To explain, WWE failed to add other kinds of entertainment to its network. For example, WWE could have offered non-wrestling cartoons, old movies, or dramas, or other kinds of sports. Thus, WWE Network only appeals to wrestling marks.
One smart move for WWE Network could be to show a straight drama or comedy. Or perhaps rock concerts or standup comedy. I think failing to diversify will kill the WWE Network.
Yet the WWE Network’s survival proved that streaming video viable and showed you can compete with Netflix (NFLX). The people at Disney, Comcast, AT&T, and elsewhere noticed.
Strangely, WWE is now streaming some of its programming on Peacock. Thus, I think WWE could abandon its network at some point and sell content to other platforms.
WWE and Coronavirus
Oddly, I think coronavirus could be good for WWE. First, coronavirus forced WWE to shut down its giant traveling shows. Those extravaganzas are expensive and they could little value to the company.
Second, coronavirus forces WWE to concentrate on digital content. For example, WWE now holds all of its matches in Orlando and the company spent enormous amounts of money to build the Thunderdome. The Thunderdome is a giant room where fans watch matches through Zoom and other video apps. If you watch WWE TV, you notice that fans’ faces appear on the wall.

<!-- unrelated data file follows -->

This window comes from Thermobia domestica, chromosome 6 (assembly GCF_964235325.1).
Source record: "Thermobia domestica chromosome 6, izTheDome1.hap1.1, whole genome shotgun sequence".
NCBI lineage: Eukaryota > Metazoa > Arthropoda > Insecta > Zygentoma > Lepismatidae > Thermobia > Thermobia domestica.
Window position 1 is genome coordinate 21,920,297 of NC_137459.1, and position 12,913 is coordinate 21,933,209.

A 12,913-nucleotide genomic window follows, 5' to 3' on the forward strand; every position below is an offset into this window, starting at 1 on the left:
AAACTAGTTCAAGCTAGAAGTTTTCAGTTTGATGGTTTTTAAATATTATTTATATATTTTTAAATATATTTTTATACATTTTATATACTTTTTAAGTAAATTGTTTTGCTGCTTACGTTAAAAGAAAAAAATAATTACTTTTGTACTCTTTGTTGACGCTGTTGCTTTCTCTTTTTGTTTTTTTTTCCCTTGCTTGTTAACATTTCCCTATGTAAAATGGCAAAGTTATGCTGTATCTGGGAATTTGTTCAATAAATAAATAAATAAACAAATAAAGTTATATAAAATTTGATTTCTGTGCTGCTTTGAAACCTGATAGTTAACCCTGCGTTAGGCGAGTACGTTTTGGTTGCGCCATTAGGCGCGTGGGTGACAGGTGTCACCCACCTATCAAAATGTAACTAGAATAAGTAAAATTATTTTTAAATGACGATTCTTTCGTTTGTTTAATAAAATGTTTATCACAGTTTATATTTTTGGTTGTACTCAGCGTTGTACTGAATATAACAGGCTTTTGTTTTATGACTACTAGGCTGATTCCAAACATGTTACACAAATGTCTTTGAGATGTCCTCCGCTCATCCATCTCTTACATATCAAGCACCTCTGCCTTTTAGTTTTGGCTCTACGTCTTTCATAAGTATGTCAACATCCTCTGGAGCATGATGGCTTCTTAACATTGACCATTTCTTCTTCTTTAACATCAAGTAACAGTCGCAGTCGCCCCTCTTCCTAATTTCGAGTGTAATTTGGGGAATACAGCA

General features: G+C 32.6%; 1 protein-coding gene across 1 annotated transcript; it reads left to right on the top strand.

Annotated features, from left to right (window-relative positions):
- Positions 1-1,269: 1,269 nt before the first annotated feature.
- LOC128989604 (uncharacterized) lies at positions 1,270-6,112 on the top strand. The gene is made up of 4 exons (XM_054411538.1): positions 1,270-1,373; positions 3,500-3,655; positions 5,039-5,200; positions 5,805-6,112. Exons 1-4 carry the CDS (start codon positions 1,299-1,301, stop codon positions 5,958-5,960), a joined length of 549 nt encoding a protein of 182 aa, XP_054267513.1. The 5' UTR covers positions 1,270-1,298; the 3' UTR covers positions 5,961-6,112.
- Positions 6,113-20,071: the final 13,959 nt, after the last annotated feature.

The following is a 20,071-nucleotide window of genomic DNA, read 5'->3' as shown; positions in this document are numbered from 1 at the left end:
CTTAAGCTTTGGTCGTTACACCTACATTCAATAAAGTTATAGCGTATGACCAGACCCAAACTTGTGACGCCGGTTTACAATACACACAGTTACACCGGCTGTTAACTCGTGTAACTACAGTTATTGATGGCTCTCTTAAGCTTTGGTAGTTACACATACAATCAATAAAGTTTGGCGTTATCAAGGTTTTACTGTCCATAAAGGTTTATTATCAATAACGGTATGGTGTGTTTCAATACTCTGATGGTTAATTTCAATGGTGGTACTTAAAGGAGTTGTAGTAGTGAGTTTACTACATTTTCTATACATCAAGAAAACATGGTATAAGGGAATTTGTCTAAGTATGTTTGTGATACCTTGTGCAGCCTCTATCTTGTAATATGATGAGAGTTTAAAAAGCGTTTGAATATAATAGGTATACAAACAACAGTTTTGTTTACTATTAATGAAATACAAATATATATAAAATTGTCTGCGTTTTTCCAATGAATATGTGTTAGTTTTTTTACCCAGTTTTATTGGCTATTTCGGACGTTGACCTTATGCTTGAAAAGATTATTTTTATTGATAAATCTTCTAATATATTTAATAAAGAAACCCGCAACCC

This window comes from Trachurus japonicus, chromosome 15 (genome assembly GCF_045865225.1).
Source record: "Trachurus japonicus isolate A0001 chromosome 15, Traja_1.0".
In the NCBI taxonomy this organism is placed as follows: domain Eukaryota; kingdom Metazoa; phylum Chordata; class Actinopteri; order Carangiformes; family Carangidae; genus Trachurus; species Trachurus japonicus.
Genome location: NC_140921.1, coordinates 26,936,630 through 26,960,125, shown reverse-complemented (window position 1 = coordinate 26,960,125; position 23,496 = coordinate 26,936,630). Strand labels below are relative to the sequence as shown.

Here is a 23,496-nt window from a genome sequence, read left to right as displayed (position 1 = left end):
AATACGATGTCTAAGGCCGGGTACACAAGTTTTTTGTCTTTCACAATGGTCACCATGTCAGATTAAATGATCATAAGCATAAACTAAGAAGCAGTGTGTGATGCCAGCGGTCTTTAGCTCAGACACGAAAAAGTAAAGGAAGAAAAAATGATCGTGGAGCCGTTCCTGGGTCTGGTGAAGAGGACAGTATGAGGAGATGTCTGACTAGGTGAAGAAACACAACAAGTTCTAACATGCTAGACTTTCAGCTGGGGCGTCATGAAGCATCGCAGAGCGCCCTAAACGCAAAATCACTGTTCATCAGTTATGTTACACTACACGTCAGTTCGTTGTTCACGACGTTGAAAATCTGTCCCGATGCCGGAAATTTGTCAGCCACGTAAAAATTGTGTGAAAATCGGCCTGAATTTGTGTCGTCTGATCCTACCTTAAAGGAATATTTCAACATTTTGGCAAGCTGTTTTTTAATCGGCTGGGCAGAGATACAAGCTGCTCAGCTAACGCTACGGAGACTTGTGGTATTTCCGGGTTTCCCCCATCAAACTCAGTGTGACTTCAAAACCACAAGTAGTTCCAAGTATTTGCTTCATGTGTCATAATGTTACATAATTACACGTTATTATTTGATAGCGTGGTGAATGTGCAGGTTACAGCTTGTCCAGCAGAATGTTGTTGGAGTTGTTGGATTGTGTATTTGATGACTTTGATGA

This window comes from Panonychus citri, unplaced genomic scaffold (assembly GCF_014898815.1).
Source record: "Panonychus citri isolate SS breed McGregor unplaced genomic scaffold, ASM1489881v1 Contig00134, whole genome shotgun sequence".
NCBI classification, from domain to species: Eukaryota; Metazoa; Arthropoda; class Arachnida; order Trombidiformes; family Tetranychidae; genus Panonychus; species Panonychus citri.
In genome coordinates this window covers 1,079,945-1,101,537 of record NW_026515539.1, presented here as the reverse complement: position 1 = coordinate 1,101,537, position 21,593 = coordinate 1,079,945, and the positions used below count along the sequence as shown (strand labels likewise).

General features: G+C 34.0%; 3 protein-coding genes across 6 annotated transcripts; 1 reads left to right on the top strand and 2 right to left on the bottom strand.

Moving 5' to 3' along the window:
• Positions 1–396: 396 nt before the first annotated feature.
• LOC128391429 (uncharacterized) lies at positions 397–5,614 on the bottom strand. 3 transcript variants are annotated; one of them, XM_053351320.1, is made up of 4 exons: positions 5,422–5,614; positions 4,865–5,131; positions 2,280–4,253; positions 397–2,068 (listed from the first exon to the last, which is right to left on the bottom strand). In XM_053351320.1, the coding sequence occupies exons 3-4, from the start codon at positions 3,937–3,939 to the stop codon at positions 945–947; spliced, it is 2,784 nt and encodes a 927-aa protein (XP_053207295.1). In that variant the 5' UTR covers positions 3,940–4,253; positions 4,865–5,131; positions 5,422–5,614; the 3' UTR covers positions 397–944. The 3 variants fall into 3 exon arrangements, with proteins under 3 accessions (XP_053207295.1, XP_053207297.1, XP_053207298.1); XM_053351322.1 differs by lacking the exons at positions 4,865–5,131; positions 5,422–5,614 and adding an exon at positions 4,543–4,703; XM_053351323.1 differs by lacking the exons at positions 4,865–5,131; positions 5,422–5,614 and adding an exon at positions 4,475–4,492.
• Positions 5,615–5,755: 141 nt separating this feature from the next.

Insider notes WWE had received 130,000 requests for Thunderdome admission by September 2020. The Thunderdome went alive in August 2020.
I think Thunderdome could be the future of live sports. To explain, I think sports such as baseball, basketball, hockey, and car racing will create Thunderdome type environments. Similarly, Broadway and music could use the same format to broadcast plays and concerts.
Hence, the coronavirus forced WWE into the future before other entertainment companies. As the great wrestling announcer Jim Ross; or JR, notes the muscle-bound wrestlers figured how to keep making money in a pandemic when other entertainment venues could not.
I think coronavirus puts WWE in an influential position. To elaborate, the WWE has the resources to create enormous amounts of original programming fast when nobody else can. Thus, WWE can offer networks and streaming services hundreds of hours of original programming.
I predict we will see more wrestling shows on TV and in streaming. Not because people enjoy wrestling, but because wrestling is the only original entertainment program available.
WWE’s Superstars Revolt
Oddly, the WWE is facing labor unrest and a revolt by some of its superstars. For instance, many WWE stars dislike the company’s ban on third-party social media.
The principal victim of this policy was Zelina Vega who was making more money on Twitch and social media than in WWE, Wrestling Observer’s Dave Meltzer claims. WWE fired Vega on 13 November 2020.